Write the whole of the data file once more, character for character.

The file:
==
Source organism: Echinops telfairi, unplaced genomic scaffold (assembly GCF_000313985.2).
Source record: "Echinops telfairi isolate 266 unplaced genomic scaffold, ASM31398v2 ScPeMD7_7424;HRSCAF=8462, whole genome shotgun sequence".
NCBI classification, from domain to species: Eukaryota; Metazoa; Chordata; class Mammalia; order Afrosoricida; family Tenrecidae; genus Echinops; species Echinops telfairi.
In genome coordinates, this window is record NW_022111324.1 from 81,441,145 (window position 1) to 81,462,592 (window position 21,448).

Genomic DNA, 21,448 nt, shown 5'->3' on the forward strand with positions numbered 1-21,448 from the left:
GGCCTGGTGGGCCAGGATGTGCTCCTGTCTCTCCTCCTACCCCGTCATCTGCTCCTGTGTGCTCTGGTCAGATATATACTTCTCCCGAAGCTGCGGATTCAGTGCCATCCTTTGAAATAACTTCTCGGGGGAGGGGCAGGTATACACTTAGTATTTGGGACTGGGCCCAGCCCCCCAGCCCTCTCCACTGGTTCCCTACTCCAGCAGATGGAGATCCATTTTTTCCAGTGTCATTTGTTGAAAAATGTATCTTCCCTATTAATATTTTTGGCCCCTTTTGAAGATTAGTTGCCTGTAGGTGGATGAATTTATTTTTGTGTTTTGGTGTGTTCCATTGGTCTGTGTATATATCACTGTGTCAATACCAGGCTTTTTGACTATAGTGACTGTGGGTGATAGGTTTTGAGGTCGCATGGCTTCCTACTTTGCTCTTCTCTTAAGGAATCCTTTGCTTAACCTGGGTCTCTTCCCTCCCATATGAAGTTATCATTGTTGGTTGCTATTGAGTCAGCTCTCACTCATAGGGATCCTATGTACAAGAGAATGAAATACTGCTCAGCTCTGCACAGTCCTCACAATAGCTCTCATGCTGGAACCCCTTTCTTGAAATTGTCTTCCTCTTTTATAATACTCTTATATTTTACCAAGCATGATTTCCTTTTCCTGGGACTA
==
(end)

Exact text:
Source organism: Echinops telfairi, unplaced genomic scaffold (assembly GCF_000313985.2).
Source record: "Echinops telfairi isolate 266 unplaced genomic scaffold, ASM31398v2 ScPeMD7_7424;HRSCAF=8462, whole genome shotgun sequence".
NCBI classification, from domain to species: Eukaryota; Metazoa; Chordata; class Mammalia; order Afrosoricida; family Tenrecidae; genus Echinops; species Echinops telfairi.
In genome coordinates, this window is record NW_022111324.1 from 81,441,145 (window position 1) to 81,462,592 (window position 21,448).

Genomic DNA, 21,448 nt, shown 5'->3' on the forward strand with positions numbered 1-21,448 from the left:
GGCCTGGTGGGCCAGGATGTGCTCCTGTCTCTCCTCCTACCCCGTCATCTGCTCCTGTGTGCTCTGGTCAGATATATACTTCTCCCGAAGCTGCGGATTCAGTGCCATCCTTTGAAATAACTTCTCGGGGGAGGGGCAGGTATACACTTAGTATTTGGGACTGGGCCCAGCCCCCCAGCCCTCTCCACTGGTTCCCTACTCCAGCAGATGGAGATCCATTTTTTCCAGTGTCATTTGTTGAAAAATGTATCTTCCCTATTAATATTTTTGGCCCCTTTTGAAGATTAGTTGCCTGTAGGTGGATGAATTTATTTTTGTGTTTTGGTGTGTTCCATTGGTCTGTGTATATATCACTGTGTCAATACCAGGCTTTTTGACTATAGTGACTGTGGGTGATAGGTTTTGAGGTCGCATGGCTTCCTACTTTGCTCTTCTCTTAAGGAATCCTTTGCTTAACCTGGGTCTCTTCCCTCCCATATGAAGTTATCATTGTTGGTTGCTATTGAGTCAGCTCTCACTCATAGGGATCCTATGTACAAGAGAATGAAATACTGCTCAGCTCTGCACAGTCCTCACAATAGCTCTCATGCTGGAACCCCTTTCTTGAAATTGTCTTCCTCTTTTATAATACTCTTATATTTTACCAAGCATGATTTCCTTTTCCTGGGACTA